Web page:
Brief history of Chianti: from the origins of the name to wine production

Brief history of Chianti: from the origins of the name to wine production

Origins of the name Chianti

The origins of the name Chianti aren’t certain. According to some versions of history, the name could come from Latin for clangor, or noise, from the sound of the hunt that rang throughout the forests that once covered the entire territory. Other versions say that it comes from the Etruscan word clante, or water, as the area has always been rich in water sources, but also name of an Etruscan family of the territory.

Already from these possible origins, one can intuit the richness and fertility of the Chianti area, with its mild climate and verdant flora and fauna, creating a territory well-adapted to inhabitation since the second millennium BC.

Etruscan an Roman era in Chianti

The Etruscans were the ones who first shaped the Chianti landscape. They abandoned the pastoral life for the agricultural, introducing the cultivation of grapevines. The Romans came next, and with them the beginnings of serious olive tree cultivation.

With the end of the Roman Empire, the area of Chianti went through centuries of battles, wars, and hardships, a situation that remained unvaried for all of the High Medieval.

The League of Chianti

After the year 1000, the Chianti territory began to develop again. Its viticultural vocation re-emerged in the 12th century, when families like the Ricasoli and Antinori staked their claims to the territory and began to build the reputation of the Chianti denomination.

The first documents in which Chianti is mentioned as a wine area date back to the 13th century as a reference to the League of Chianti, created in Florence in an attempt to form regulations for Radda, Gaiole, and Castellina, producers of red wine made from a base of Sangiovese.

The legend of the Black Rooster, symbol of Chianti Classico

As a rich territory, Chianti tempted the appetites of Florence and Siena. An interesting legend tells the tale of how the rooster came to be the symbol of Chianti Classico. The two cities, exhausted from decades of conflict over control of the Chianti territory in between them, decided to resolve their dispute with a contest between knights.

One knight from each city would ride out at the first call of the rooster towards the direction of the other city and knight, and where they would meet would be the border between the territories. The idea was to divide the land more or less in half, once and for all.

But things did not go exactly as both parties had planned. The Sienese chose a white rooster and fed him well on the day before, so that he’d awaken cheerfully, bright and early the next morning. The Florentines chose a black rooster (now symbol of Chianti Classico) that they starved and, upset and hungry, it began cawing much earlier than sunrise.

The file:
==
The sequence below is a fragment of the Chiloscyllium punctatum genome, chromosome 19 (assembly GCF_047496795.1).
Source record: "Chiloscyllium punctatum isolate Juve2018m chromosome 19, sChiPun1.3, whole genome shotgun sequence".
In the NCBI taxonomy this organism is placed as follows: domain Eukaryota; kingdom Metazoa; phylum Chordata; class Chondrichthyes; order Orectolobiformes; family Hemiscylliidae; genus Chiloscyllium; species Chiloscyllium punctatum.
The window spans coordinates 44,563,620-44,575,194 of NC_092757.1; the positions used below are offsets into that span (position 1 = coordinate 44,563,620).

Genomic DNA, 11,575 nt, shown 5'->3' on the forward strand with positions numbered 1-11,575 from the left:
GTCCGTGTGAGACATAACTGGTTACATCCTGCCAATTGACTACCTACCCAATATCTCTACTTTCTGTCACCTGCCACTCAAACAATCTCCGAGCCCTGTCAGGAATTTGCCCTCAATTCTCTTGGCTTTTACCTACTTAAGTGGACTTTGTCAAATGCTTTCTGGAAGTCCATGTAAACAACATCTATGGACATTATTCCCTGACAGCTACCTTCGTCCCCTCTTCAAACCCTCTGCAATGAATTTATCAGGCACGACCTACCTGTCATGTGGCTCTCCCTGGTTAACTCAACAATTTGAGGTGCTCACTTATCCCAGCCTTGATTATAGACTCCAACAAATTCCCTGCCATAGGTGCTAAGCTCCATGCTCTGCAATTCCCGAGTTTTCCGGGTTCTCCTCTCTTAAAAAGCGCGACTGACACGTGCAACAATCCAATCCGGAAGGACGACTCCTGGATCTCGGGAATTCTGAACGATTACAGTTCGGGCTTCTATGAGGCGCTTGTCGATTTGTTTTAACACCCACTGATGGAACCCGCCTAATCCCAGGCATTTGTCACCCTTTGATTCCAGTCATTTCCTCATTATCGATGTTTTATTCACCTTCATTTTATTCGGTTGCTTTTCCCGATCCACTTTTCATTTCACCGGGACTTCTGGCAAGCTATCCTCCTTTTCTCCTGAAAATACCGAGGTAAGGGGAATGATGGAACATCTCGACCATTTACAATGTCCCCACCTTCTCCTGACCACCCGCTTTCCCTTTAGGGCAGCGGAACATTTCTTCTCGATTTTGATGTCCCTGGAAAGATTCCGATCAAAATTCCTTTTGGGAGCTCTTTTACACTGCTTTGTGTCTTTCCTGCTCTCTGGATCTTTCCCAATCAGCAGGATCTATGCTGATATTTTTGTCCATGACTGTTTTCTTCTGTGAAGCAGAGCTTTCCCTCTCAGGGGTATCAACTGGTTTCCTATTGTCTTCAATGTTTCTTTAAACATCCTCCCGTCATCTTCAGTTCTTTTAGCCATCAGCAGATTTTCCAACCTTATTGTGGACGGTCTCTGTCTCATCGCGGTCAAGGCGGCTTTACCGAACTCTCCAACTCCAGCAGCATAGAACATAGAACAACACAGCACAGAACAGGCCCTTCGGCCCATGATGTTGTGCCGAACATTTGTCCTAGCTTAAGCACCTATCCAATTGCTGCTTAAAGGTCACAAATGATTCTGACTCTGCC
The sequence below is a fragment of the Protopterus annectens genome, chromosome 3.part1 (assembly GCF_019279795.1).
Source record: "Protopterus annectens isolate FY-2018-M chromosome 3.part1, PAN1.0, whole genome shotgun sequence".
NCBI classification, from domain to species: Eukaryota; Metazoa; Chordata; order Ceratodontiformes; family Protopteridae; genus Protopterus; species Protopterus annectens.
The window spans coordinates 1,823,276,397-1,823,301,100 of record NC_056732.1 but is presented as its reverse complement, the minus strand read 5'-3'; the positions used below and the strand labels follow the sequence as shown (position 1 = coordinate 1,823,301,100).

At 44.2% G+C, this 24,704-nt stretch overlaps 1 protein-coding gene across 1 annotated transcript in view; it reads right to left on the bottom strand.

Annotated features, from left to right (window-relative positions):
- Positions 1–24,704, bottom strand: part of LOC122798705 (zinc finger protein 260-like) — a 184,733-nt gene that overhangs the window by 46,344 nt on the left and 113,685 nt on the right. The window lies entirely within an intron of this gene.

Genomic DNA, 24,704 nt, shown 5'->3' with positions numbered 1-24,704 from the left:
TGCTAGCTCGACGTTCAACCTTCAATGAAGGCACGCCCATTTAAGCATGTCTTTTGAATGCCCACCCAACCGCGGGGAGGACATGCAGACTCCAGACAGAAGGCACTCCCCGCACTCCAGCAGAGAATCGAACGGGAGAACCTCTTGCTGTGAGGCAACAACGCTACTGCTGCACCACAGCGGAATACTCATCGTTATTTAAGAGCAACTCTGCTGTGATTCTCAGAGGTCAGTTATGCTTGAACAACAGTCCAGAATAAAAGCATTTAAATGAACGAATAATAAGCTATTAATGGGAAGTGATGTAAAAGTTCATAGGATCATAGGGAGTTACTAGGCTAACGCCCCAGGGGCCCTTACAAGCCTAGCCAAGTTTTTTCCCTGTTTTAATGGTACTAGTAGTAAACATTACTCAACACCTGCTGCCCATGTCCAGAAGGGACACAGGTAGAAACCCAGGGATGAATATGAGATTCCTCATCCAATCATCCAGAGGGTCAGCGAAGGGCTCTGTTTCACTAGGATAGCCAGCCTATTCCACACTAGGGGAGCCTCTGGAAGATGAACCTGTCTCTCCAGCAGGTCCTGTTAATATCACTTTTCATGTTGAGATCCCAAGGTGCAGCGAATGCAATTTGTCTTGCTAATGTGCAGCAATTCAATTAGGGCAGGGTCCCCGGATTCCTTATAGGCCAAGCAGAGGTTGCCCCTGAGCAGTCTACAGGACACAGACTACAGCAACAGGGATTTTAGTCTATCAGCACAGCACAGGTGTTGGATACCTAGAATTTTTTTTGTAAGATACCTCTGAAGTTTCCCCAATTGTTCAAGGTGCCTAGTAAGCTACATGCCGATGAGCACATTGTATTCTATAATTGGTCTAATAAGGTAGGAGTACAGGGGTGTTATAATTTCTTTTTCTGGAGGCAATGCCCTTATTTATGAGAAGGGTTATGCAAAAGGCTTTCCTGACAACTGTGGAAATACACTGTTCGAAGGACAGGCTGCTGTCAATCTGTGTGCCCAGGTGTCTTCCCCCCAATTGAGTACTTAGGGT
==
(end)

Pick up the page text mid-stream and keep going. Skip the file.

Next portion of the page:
The florentine knight heard and left before his competitor, thus covering much more ground before meeting the other knight at the Castle of Fonterutoli, in Castellina in Chianti. Here, they signed the pact of peace and fixed the borders of their respective Tuscan territories—just a few kilometers from Siena.

1398: Chianti stays for the wine produced in the area

In 1384 the Republic of Florence created the League of Chianti, a political-military alliance with the aim of defending and administering the territory of Chianti on behalf of the republic. The icon of the League was, of course, a black rooster on a golden background.

From 1398, the year in which the first notary document in which the name Chianti appears refers to the wine produced in this area, at the end of the 17th century the production of wine increased exponentially as did its exports, which frequently reached England. It was therefore necessary to regulate its implementation.

The borders of Chianti established by Cosimo III

In 1716 the Grand Duke Cosimo III de’Medici issued the announcement Above the Declaration of Borders of the four Regions of Chianti, Pomino, Carmignano, and Val d’Arno di Sopra, with which he established rules and controls for the correct production of 4 particular regional wines: Chianti, Pomino, Carmignano and Valdarno di Sopra.

It adopted a form of protection based on geographical criteria, which in the case of Chianti read: “from Spedaluzzo to Greve, from there to Panzano with all the podesteria that contains the three thirds namely Gajole, Castellina and Radda, reaching the border of the State of Siena. And all those wines that will not be produced and made in the regions above confined, can not and deviate under any pretext to bargain and sail for Chianti wine”.

In implementing this announcement, Cosimo III was probably influenced by the work of the scientist and writer Francesco Redi (1626-1698), who was also his personal physician. In 1685 Redi had published the famous Bacchus in Tuscany, in which he had entrusted the praise of the various wines to the words of the Greek god, whose relentless linguistic and metric virtuosity betrayed his progressive inebriation, as also appears from the short fragment that sounds like this: “A good Chianti, the majestic imperious decaying wine takes me inside the core, and drives out every breath and pain with no noise.”

Chianti: then and now

But we must specify that the Chianti to which the Redi refers is very different from what we contemporaries can appreciate, also because it was only in the second half of the eighteenth century that the Accademia dei Georgofili, founded in Florence on June 4, 1753, began to experiment mixing various types of vines, trying to identify their characteristics before proceeding to blend them to obtain wine.

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